During the four years it took the studio to make Elemental, Pixar animators faced incredible challenges in rendering the story.
The characters in Elemental are actual elements: fire, water, earth, and air. So, for example, animators had to design a character that was fire - vs. being on fire - and determine how fire might move through life if it had a personality.
Look at the main fire character, Ember. Inverse.com says animators had to make her almost fluid. Her actions had to seem spontaneous, with her limbs changing shape as she moved. If she was too still, or too human-like, she would look like "a statue on fire."
As for Wade, the main water character, he had to look refractive and somewhat transparent, but not too much. These characteristics had to be animated with care. "If these qualities weren’t handled properly," says Inverse, "you could see the back of Wade’s eyes and teeth, which made for a realistic, but terrifying sight."
Element City, where the film takes place, is modeled on New York City. In a paper titled "Worldbuilding", prepared by Pixar animators, the city had to reflect the different qualities of each element.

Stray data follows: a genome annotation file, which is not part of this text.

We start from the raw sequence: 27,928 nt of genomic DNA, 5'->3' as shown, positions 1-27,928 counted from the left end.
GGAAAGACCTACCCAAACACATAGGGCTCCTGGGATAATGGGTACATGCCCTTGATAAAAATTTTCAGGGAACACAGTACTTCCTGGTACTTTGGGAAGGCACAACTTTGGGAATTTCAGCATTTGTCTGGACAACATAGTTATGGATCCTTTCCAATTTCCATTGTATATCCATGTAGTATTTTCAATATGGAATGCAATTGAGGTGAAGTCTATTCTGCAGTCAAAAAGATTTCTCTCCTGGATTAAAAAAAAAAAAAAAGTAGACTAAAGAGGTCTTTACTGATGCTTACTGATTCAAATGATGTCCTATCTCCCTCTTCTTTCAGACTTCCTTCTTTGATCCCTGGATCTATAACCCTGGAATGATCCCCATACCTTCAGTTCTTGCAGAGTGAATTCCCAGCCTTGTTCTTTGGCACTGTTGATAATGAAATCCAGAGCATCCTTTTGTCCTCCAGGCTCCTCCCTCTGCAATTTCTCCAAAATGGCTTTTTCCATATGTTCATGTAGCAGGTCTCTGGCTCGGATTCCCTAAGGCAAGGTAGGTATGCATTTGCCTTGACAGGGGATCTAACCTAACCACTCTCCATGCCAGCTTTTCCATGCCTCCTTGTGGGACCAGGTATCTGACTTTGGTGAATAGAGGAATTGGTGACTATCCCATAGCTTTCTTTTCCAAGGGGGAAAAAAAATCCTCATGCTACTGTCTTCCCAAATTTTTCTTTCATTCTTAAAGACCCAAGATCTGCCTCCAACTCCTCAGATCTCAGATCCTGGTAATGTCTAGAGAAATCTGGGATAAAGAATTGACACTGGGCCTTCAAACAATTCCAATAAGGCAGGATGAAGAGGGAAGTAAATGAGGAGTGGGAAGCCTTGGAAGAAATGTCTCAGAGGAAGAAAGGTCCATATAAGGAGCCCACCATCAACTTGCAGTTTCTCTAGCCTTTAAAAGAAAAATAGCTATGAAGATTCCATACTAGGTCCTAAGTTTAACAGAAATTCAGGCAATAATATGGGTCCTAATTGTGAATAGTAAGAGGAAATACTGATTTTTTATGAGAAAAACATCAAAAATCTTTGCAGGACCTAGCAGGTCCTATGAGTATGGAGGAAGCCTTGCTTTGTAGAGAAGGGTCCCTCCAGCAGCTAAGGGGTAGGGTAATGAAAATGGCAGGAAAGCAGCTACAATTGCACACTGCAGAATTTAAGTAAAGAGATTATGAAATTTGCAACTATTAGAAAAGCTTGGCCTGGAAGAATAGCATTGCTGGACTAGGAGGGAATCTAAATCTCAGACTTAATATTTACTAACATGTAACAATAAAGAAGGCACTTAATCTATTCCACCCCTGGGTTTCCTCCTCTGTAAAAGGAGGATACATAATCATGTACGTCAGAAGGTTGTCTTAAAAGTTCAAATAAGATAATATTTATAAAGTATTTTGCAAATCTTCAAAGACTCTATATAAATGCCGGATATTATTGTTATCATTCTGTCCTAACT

"Specifically, we needed to build a city with new and distinct forms of architecture for each element, fill this city with fire, water, smoke, and vegetation, and add animation to make everything feel alive in the way a bustling city should," says the paper.
To pull everything together, Pixar needed lots of computing power and storage for the 50 effects artists working on the film.
Pixar ended up with over 151,000 computer cores, according to IMDB. Compare this to Toy Story (1995), which used 294 cores.
Come see this amazing technology at work in Elemental, playing at Stettler's Jewel Theatre August 18-24. Check jeweltheatre.ca for showtimes.
See you at the movies!